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Just yesterday we posted about how it’s essential to communicate clearly with users about changes, even if you see them as improvements.

MailChimp mascotMailChimp (who just spoke at UserConf) is doing an amazing job handling change at this very moment.

The email newsletter company is about to launch a major revamp of their product…changes that affect every single page. They’re all improvements, and it sounds like they’re amazing. But MailChimp knows better. People fear change, are creatures of habit, and don’t always see the bright side. So MailChimp’s gone out of their way to communicate about the changes.

Here’s a few of the things they’ve done right:

Early warning

They’re giving customers a head’s up several weeks before they start launching anything. This can be hard for companies, especially when marketing and PR departments want to make a big splash with the launch. But this is exactly how you keep your customers calm. If they wake up one morning and the interface has changed without warning, they will be pissed, no matter how good the changes are.

Deep explanation

Their blog post is LONG. Too long, some might say. I disagree. Some customers will skim it for the pertinent details, appreciative of the depth but finding it unnecessary to read it all. Fans may read every single word (twice, even), and if they do they get a wealth of information about what’s changing and why. People like to KNOW. There’s no reason to hold back.

Changes based on feedback

Sort of a no-brainer for user-centric companies, but their changes are all based on what they’ve heard from customers…a fact that they explain very clearly. This is a great move; you’d be surprised how often frustrated customers assume changes are based on the CEO’s whims or overly-controlling investors.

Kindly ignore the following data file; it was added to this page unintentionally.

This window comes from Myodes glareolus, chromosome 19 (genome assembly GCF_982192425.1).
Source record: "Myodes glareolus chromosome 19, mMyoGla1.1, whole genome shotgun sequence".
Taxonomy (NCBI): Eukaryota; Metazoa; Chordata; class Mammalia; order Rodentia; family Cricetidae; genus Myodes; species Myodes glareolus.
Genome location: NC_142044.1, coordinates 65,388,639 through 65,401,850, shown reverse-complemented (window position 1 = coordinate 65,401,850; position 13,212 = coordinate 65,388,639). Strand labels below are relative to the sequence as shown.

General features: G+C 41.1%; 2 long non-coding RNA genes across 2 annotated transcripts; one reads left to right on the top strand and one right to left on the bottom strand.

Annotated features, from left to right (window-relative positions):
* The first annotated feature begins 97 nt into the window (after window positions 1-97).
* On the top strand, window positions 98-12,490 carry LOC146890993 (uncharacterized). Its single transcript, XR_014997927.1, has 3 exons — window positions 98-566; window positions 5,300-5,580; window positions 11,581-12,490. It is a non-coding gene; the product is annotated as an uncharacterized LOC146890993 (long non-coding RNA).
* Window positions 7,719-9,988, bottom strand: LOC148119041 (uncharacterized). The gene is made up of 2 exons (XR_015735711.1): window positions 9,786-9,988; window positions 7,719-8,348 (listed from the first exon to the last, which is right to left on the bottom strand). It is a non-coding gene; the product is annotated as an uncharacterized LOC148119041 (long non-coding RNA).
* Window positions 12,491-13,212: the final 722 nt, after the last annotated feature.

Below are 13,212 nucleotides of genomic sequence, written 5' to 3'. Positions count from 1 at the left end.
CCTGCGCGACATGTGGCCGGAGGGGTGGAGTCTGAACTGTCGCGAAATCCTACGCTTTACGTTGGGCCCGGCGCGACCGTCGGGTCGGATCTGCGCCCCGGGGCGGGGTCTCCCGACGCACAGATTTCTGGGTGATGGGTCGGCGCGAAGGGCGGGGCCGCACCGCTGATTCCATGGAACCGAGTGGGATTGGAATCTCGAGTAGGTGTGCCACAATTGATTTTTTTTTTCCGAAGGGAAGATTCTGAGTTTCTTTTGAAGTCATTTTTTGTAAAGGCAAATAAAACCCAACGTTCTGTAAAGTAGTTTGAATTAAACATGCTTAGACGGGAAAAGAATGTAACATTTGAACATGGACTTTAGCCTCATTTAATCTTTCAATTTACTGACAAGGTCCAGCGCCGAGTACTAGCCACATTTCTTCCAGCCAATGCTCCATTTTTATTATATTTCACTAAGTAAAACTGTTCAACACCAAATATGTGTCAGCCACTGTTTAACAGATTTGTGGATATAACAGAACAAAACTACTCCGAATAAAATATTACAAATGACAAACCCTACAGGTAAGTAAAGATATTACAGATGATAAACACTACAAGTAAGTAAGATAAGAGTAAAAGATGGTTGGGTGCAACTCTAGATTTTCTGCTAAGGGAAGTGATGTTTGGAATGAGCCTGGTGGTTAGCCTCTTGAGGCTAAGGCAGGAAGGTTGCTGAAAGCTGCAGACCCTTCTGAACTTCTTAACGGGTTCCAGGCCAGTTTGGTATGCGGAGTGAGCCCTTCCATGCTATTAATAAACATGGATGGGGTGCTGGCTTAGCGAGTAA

Previews

Aside from the peeks into the new interface in the initial blog post, MailChimp will be blogging for the next few weeks about the changes. When done thoroughly (sneak peeks just invite speculation) this is a great way to get their users familiar with the new interface (and why they changed) before the interface actually changes.

Slow rollout

The new MailChimp will be an optional upgrade for 4 weeks, “so you have plenty of time to try it out when you’re not under deadline.” I actually might disagree with this last point – I think pulling off the band-aid quick results in fewer tears – but regardless, that’s some fantastic empathy at work.


Writing a whole blog series about your interface changes is no small task, but clearly MailChimp knows that a transition like this has to be handled delicately. I have no doubts that they’ll switch things over with very little backlash. Nice work, chimps!

Want more tips on successfully managing change? Check out our post on how to launch a new interface without upsetting your customers.

Evan Hamilton

About Evan Hamilton